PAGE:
Tuesday, April 10, 2018

The $20 Weekly Food Budget

I came across this article today about buying a week's worth of groceries for only $20 if you are broke and have very little to spend on food.  While the lady's list will ensure you don't starve, I wouldn't recommend eating the stuff on her list long term as it seems to be heavy on processed food and light on vegetables.

But, using her $20 per week budget for one person, multiplying it by two people ($40 per week), times four weeks in a month ($160) I think people could actually eat pretty well on such an amount.

Our local 99 Cent Store provides a wide array of fresh produce ($1 for six to eight tomatoes, $1 pineapple, $1 bag of onions, etc) and lots of other food items (pound of beans/lentils, etc) all for very cheap.  Add in some bulk items from Costco (25 lbs of flour for $9, 10 lbs oatmeal for $10) and loss leaders from the local grocery store and the hubby and I could eat very well for $160 a month!

If we had a very limited food budget I would:

  • Buy produce in season.  Bananas are always cheap while strawberries, apples, and watermelon are quiet inexpensive in season.  For $20 at the 99 Cent Store we would have a month's worth of fresh vegetables (5 lbs potatoes, big squash, tomatoes, onions, broccoli, lettuce, spinach, cauliflower, etc).
  • Use beans, rice, pasta, and/or lentils in at least a couple meals each day.  These items cost around $1 per pound or less and there are an infinite number of ways to use them in tasty recipes featured on the internet.
  • Cook from scratch as much as possible.  Bread is super cheap to make when you buy the ingredients (flour, sugar, oil, yeast, salt) in bulk.  Oatmeal makes a great breakfast on its own or can be dressed up as granola, cookies, and other desserts (you can even make oatmilk out of it!).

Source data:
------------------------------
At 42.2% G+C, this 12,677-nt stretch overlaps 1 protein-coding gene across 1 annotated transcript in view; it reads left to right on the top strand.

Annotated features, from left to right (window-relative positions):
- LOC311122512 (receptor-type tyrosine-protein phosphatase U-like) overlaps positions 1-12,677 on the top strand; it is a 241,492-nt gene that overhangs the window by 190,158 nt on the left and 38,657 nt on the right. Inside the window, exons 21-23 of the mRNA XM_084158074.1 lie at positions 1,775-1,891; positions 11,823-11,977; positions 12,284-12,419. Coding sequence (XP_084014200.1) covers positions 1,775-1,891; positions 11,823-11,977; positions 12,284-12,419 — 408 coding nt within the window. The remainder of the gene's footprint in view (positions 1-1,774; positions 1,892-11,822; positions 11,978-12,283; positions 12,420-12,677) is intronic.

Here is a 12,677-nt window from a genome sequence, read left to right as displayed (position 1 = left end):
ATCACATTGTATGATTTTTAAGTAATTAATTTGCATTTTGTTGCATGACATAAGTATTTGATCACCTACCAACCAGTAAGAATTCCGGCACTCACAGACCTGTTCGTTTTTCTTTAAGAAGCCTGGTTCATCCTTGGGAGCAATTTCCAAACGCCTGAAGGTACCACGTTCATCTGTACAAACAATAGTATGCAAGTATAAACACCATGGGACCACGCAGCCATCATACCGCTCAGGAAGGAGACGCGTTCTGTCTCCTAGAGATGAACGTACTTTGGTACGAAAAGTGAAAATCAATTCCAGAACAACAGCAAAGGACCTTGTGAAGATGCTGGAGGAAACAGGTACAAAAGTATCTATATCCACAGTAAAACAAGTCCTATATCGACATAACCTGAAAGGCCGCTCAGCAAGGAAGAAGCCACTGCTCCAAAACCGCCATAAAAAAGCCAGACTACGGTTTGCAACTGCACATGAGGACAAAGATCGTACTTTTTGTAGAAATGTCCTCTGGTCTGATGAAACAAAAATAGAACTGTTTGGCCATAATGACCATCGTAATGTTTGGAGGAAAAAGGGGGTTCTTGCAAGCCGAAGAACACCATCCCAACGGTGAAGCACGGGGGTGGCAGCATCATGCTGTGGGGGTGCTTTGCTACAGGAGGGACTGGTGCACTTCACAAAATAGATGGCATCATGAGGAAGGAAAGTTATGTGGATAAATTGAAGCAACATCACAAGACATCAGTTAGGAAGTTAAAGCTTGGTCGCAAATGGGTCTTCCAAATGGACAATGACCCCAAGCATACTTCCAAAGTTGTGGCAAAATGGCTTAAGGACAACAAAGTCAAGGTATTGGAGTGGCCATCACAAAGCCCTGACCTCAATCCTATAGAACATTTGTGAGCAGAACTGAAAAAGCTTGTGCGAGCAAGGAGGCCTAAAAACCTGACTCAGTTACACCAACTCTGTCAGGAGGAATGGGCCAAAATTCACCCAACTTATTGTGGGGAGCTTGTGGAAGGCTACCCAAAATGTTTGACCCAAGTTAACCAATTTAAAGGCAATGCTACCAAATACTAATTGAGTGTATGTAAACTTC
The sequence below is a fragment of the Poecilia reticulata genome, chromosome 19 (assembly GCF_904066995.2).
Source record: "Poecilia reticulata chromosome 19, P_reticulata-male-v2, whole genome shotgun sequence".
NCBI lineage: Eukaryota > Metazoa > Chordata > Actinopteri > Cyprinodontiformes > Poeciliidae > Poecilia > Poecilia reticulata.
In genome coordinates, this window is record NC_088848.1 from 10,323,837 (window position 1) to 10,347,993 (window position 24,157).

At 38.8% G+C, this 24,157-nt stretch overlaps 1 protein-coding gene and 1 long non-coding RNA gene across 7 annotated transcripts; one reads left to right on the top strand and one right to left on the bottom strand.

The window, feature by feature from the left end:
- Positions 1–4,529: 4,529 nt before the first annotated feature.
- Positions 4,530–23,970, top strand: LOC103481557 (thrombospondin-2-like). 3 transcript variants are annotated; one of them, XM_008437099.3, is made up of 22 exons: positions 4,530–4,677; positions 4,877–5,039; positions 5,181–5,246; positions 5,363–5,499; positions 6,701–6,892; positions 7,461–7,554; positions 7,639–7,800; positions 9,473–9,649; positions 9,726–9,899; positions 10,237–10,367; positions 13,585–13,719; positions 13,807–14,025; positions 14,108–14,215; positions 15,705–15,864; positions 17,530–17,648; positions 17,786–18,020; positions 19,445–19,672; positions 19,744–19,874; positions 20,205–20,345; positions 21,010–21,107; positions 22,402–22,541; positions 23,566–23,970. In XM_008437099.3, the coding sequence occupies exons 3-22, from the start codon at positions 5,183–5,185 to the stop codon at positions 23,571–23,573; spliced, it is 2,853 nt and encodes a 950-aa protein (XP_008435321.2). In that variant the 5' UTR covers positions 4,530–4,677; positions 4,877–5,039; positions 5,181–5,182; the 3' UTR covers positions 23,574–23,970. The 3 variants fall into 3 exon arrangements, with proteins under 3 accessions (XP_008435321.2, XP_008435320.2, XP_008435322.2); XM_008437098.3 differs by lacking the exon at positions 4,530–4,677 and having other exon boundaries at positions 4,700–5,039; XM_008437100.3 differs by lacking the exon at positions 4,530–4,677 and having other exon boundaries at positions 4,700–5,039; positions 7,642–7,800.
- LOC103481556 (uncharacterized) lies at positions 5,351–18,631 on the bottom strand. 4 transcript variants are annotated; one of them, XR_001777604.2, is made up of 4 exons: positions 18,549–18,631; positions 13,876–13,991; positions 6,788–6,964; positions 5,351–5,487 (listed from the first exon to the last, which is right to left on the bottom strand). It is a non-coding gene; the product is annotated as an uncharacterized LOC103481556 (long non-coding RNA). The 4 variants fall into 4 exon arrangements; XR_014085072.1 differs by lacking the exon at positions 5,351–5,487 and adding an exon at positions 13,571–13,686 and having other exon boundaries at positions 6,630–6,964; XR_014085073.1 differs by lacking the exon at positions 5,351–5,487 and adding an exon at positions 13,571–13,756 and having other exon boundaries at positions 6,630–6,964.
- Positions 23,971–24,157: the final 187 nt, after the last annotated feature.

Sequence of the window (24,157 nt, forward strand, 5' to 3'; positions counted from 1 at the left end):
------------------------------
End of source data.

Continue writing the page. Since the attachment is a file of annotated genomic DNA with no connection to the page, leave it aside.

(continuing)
• Spices can be found cheaply (at Costco in bulk, at Asian or Mexican stores, and at the $1 store) and can mean the difference between bland and very tasty food.
  • I always buy canned tomatoes on sale (sometimes 2 cans for $1, sometimes .69 cents per can) and these can be the base for all kinds of things from homemade pasta sauce to soups and stews.
  • We don't eat much meat or dairy at all so instead of spending big on these items we would use our money to buy peanut butter, nuts, maybe a couple cans of tuna and mayo and the ingredients for hummus (chickpeas and hummus).
  • My splurges would be on almond milk, maybe a dozen eggs which would last us an entire month, honey (I prefer it to sugar), and add ons for smoothies (chia seeds, flax seeds), and of course a bit of chocolate!
  • Note, if you are 100% vegan you should probably buy a bottle of B12 vitamins which vegan foods lack.
While you can't do much about most of your monthly bills (mortgage payment, electric bill), your food budget can really be stretched with a bit of imagination, some resourceful shopping, and great ideas from the internet!

No comments:

Post a Comment